Sustainable Fashion For Dummies
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This mini sustainable fashion guide provides you answers to questions like: What is sustainable fashion? What is fast fashion? What is greenwashing? It also guides you on how sustainable fashion is eco-friendly and ethical, as well as provides some tips on how to get on the path to a sustainable wardrobe, including some ideas on fashion pieces to add to your thrift list.

Sustainable fashion lingo

If you are new to sustainable fashion, it may be useful to get up to speed with some of the sustainable fashion lingo. Here are some key terms:

Sustainable fashion

Sustainable fashion is the making of apparel and the consuming of fashion in a way that is good for the environment and people.

Environmentally friendly fashion focuses on the least consumption of natural resources such as water, the reduction of waste, and the reduction of pollution and emissions that are harmful to the climate.

Sustainable fashion is also people-friendly fashion, meaning that everyone in the supply chain — from farmers to factory workers — is paid a living wage and guaranteed a safe working environment. Sustainable fashion seeks to be the opposite of fast fashion.

Fast fashion

Fast fashion is trendy, inexpensive, mass-produced fashion. It’s often considered to be the opposite of sustainable fashion. Most of the fashion you see in the stores, malls, and online is fast fashion. Trendy and inexpensive may sound like a win at the cash register, but it comes at an environmental and social cost.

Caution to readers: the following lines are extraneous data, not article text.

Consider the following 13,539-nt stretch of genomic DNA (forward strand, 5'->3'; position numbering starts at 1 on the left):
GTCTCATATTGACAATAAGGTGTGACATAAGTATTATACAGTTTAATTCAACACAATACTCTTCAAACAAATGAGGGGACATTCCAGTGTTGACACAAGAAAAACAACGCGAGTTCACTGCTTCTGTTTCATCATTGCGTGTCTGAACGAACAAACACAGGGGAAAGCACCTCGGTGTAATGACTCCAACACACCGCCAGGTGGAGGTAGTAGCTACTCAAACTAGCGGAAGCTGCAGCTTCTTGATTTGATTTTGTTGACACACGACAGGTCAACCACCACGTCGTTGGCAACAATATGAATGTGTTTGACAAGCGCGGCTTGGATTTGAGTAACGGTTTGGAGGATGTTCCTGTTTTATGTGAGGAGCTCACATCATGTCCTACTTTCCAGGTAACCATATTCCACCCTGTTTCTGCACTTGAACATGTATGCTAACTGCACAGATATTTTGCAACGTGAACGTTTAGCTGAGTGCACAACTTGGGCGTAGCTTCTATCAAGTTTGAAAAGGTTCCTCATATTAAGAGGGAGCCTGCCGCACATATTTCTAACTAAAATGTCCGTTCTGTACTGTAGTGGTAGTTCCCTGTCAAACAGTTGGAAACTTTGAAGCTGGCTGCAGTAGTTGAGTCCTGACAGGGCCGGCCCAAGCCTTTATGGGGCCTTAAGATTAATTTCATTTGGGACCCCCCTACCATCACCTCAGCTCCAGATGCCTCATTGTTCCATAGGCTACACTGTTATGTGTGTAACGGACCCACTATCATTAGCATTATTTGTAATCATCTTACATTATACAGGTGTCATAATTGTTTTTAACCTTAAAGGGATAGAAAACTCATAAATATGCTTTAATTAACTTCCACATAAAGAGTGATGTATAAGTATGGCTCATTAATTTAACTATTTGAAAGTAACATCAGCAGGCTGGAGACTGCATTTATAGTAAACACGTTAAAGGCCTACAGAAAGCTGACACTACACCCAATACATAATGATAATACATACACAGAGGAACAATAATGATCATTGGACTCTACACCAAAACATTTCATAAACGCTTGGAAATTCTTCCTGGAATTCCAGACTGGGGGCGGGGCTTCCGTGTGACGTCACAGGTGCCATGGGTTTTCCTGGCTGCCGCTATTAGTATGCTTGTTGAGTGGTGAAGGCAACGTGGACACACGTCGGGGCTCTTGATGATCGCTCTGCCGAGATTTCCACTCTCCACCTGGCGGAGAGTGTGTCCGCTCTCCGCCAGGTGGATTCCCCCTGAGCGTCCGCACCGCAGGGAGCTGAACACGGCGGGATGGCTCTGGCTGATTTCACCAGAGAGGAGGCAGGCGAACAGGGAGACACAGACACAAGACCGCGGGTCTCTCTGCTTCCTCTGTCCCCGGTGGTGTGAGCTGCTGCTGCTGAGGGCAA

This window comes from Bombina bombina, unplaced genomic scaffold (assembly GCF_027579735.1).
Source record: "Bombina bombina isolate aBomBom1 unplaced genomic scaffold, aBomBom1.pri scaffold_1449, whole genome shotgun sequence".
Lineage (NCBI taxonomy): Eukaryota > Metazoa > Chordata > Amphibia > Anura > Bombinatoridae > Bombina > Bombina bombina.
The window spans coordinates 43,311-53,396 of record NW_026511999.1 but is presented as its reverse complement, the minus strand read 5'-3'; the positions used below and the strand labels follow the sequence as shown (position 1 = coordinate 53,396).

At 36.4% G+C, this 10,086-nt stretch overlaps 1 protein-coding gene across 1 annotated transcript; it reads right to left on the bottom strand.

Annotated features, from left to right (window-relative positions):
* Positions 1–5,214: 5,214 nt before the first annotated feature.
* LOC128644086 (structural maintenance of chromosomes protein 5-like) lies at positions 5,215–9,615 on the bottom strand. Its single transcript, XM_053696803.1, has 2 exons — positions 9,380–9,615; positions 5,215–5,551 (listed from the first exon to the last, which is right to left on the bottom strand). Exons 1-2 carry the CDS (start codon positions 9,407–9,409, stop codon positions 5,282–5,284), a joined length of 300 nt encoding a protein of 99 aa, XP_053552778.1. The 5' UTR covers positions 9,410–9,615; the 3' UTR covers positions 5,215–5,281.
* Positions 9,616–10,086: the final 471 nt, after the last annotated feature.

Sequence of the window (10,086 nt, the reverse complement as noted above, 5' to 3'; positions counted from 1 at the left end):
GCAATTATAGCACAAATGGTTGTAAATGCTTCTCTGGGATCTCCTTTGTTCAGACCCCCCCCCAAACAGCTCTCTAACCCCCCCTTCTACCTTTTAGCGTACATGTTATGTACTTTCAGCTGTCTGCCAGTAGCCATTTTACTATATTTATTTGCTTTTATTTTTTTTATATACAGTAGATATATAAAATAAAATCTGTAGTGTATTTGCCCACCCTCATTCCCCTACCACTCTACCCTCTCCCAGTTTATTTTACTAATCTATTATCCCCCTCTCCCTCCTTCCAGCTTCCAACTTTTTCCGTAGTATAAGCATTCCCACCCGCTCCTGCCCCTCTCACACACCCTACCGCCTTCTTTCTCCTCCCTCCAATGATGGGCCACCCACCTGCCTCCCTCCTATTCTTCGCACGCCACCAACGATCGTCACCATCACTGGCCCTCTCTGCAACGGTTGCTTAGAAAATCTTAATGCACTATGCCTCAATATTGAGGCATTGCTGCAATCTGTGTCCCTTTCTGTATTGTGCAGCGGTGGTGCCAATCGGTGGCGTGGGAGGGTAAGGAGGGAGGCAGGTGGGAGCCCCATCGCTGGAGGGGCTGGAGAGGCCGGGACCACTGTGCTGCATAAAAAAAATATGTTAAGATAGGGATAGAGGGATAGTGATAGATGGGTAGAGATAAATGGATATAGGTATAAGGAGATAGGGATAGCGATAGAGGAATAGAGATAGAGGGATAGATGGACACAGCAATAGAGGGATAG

Greenwashing is when a brand exaggerates or flat-out lies about its sustainability claims, conveying a false impression that a company or product is environmentally friendly. For example, they may use phrases such as “conscious clothing collection” or use green tags on clothing. This deceptive practice is unethical, as it can falsely influence a consumer to purchase what they think is sustainable but isn’t.


Microplastics are tiny plastic pollution, specifically defined by the National Ocean Service as small plastic pieces, less than 5 millimeters long, which end up in our oceans where marine life mistake them for food and ingests them.

Microplastics shed from all plastic, but most notably, laundering synthetic garments accounts for 35 percent of microplastic pollution.

Synthetic fabrics

Synthetic fabrics are made by humans through chemical processing. The most common synthetic fabric used for clothes is polyester, but rayon, nylon, and spandex are other examples.

Synthetic fabrics are problematic for these reasons: They are products of the oil industry, which is the most polluting industry; they are non-biodegradable; and they shed microplastics when laundered.

Organic natural fibers

Natural fibers come from nature (plants and animals); cotton, wool, linen, and leather are common examples. Sustainable brands tend to use natural fibers because they are great quality, durable, and biodegradable.

Organic natural fibers are grown without pesticides. While all natural fibers are biodegradable, conventional natural fibers are grown using pesticides that then pollute the soil; organic is better for consumers, farmers, and the environment.

Nontoxic fashion

Nontoxic fashion refers to clothes that have no harmful chemicals in them. Some commonly used chemicals for textile manufacturing and dyeing are toxic. These include azo dyes, bleach, formaldehyde, PFAS (per- and polyfluoroalkyl substance) and fabric finishing processes (like anti-wrinkling and waterproofing finishes).